2 Team roles
In creating a team of people, a useful aspect to consider is the roles people prefer to take on. R. Meredith Belbin (1981, 1988) observed several teams in action and concluded that, to be effective, a number of roles were needed. He further suggested that different people had different preferred roles. Belbin’s categories are still widely used to understand roles in teams and how they relate to each other.
Box 2 Belbin’s team roles
Good at the end of the task at making sure that work is fully polished and of a high quality.
Good at planning a practical, workable strategy and carrying it out efficiently.
Dynamic and thriving on pressure, they tend to provide the necessary drive to ensure that the team keeps motivated and does not lose focus or momentum.
Good at maintaining focus on the team’s objectives, drawing out team members and delegating work appropriately.
Great networkers, they exploit their inside knowledge and connections to secure resources and promote the team’s ideas.
Good at helping the team to ‘gel’ and use their skills to do what is necessary for the team’s success.
Adopts a logical approach and makes impartial judgements where required: they are happy to weigh up the team’s options in a dispassionate way.
Tends to be highly creative and good at solving problems in unconventional ways. It helps to ‘plant’ one in each team.
Specialist [not in the original list, but added later]
Have an in-depth knowledge relevant to a specific task, who may not be needed in general teams but will be vital in other types of team.
However, each of Belbin’s team roles usually has a downside as well as an invaluable contribution to make. For example:
- specialists tend to have a narrow focus
- plants tend to be poor at actually getting something done
- completer–finishers may not be particularly creative.
It is important to bear in mind that Belbin’s roles are preferences rather than inevitable determinants of behaviour. People may also be able to perform more than one role. This means that people can consciously adopt less preferred roles if they realise that there is a ‘gap’ in the team.
Teams are often put together on the basis of the availability and skills of individuals, and managers are often not in a position to select team members. Yet such teams can and do function well.
Belbin’s theory (1981) of team roles remains popular and influential, but what managers really require is an understanding of how people are likely to behave in a team. It is important to note that people’s behaviour is not fixed: rather, it is influenced by context and the behaviour of others.
Activity 3 Identifying team roles
Look back at your responses to Activity 2 and write notes on the following questions:
- Which of Belbin’s roles would you have expected Marek, the chair of the trustees and of the meeting, to play?
- Which roles were missing?
- If you had been at the meeting, which of these missing roles might you have felt comfortable to take on yourself?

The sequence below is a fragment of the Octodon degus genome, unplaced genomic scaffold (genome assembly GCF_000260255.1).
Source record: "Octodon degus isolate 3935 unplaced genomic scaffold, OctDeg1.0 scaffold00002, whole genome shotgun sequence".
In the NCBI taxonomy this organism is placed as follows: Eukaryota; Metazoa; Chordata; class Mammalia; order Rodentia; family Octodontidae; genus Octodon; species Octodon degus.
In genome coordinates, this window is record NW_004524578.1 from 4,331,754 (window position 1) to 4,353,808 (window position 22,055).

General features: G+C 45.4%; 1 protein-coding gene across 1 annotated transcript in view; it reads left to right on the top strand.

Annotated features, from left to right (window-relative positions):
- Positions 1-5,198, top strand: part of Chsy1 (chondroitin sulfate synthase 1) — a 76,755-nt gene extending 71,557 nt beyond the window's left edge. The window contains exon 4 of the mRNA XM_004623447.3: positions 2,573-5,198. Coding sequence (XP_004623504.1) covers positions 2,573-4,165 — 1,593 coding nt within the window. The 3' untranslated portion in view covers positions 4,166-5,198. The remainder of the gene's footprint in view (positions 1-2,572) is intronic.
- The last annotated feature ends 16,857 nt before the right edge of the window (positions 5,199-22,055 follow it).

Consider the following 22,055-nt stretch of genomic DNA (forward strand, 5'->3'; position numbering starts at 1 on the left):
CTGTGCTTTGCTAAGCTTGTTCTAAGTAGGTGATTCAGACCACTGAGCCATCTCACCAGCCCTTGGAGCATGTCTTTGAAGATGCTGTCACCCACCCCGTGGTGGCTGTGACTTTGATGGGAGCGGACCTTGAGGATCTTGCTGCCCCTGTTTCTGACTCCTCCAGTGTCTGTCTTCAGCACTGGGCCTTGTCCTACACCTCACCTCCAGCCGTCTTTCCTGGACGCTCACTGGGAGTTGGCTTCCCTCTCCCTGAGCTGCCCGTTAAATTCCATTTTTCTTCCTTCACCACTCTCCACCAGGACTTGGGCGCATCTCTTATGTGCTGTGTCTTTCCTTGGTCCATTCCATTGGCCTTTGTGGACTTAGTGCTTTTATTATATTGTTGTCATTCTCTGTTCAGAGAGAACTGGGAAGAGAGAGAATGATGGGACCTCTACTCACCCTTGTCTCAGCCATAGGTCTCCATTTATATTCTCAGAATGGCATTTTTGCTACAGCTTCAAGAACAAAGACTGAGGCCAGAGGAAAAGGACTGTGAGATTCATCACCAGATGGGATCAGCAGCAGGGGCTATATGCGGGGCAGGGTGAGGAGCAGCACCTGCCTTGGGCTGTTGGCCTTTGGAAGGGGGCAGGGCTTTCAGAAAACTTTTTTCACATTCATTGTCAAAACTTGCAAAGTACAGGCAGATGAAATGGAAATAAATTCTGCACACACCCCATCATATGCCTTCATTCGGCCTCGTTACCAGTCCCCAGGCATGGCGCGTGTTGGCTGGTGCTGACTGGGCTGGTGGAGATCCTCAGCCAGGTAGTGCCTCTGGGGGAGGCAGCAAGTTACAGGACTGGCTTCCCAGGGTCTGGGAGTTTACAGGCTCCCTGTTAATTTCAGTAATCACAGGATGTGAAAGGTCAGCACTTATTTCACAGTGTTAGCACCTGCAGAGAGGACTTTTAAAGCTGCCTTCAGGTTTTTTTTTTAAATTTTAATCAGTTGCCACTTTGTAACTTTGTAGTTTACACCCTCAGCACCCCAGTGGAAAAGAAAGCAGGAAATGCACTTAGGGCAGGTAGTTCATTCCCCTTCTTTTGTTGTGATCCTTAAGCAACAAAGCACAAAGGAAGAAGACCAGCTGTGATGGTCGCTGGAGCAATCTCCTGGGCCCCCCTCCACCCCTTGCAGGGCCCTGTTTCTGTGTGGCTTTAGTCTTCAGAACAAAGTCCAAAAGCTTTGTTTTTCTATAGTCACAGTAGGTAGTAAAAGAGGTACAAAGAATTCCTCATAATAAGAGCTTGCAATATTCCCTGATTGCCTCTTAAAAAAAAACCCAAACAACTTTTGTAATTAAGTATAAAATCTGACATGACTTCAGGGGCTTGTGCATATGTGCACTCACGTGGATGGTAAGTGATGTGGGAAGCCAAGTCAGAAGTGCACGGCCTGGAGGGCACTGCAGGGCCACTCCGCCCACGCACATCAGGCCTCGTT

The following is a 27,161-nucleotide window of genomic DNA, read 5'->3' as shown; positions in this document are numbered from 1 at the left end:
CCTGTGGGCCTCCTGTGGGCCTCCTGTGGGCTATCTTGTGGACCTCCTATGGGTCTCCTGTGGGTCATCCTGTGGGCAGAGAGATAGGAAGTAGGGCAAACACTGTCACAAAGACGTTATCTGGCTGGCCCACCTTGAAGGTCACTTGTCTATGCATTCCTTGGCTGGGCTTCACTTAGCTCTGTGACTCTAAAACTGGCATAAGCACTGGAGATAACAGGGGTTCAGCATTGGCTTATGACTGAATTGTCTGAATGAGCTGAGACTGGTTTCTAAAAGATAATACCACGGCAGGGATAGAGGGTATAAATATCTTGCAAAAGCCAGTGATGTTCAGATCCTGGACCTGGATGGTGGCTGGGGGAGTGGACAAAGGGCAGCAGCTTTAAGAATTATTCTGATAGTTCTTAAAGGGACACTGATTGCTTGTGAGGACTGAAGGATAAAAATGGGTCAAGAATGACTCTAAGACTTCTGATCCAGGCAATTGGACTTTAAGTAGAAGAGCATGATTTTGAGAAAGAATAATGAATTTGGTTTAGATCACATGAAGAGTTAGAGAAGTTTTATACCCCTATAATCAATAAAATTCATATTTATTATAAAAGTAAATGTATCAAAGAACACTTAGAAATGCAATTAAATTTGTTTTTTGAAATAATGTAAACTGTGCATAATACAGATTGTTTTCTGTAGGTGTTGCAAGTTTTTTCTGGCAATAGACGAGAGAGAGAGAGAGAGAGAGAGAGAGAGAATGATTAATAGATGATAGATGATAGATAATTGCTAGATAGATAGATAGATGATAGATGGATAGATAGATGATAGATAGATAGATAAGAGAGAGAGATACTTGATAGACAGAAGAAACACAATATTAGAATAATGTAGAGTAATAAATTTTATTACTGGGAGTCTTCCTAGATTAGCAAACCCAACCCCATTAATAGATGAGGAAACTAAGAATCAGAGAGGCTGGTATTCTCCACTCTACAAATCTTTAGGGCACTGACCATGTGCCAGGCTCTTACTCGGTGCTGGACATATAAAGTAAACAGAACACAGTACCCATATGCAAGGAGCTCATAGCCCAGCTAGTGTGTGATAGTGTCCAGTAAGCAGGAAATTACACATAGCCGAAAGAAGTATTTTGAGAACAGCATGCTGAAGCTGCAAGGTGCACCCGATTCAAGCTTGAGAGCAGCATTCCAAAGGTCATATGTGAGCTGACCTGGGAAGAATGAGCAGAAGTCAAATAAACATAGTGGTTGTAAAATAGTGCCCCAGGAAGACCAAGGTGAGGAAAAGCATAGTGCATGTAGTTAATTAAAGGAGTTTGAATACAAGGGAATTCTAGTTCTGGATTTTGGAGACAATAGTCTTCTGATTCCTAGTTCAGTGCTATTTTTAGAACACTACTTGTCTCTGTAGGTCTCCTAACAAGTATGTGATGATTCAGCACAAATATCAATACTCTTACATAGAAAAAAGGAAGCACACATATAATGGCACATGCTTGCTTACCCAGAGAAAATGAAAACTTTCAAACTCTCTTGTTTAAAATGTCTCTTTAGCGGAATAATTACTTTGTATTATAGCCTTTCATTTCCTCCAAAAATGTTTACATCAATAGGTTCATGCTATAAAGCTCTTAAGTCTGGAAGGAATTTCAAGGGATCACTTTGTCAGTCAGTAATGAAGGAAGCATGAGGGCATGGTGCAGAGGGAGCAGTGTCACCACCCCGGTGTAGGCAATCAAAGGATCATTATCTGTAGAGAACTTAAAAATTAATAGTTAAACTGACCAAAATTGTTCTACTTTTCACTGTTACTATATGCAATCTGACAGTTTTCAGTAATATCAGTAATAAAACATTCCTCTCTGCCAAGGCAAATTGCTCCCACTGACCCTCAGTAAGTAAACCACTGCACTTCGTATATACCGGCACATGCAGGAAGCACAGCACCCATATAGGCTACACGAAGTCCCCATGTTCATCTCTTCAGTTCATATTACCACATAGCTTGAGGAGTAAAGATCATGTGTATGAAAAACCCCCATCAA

Coordinator is an obvious chairing role – indeed ‘chairman’ was the term Belbin used for this role in his original (1981) list. Resource investigator, team worker and shaper would also be appropriate roles for a team leader. In the case study, Marek didn’t always exhibit expertise in all these roles and, inevitably, not all team leaders or chairs of meeting are comfortable in all these roles. Indeed, they may not have had relevant training to meet the demands of the role.
The missing roles at the meeting perhaps included a monitor–evaluator, completer–finisher and implementer. The case study implies that Kai, who was not present at the meeting, was a specialist in volunteer issues.
Other members can do much to improve the effectiveness of the meeting by quietly taking on one or more of the missing roles. Perhaps a timekeeper is needed. Someone else could focus on keeping other team members motivated by both summarising progress and commenting on the usefulness of particular contributions. Someone could also take on the completer–finisher role if discussion moves on without necessary actions being agreed.
A team is more than a set of individuals with the appropriate skills. People bring to teams not only their knowledge and skills, but also their personal attributes and the ways in which they behave, contribute and relate to others.
A popular idea is that these individual characteristics should be taken into account when constructing teams. A person who is known to be confident and enthusiastic is likely to behave in the same way when he or she joins a team. However, if all team members behave in the same way, then not only is conflict likely but the quality of the task is also likely to suffer.
The weakness of Belbin’s framework is that people’s behaviour and interpersonal styles are influenced by context: that is, the other people in the team, their relationships with them and by the tasks to be performed.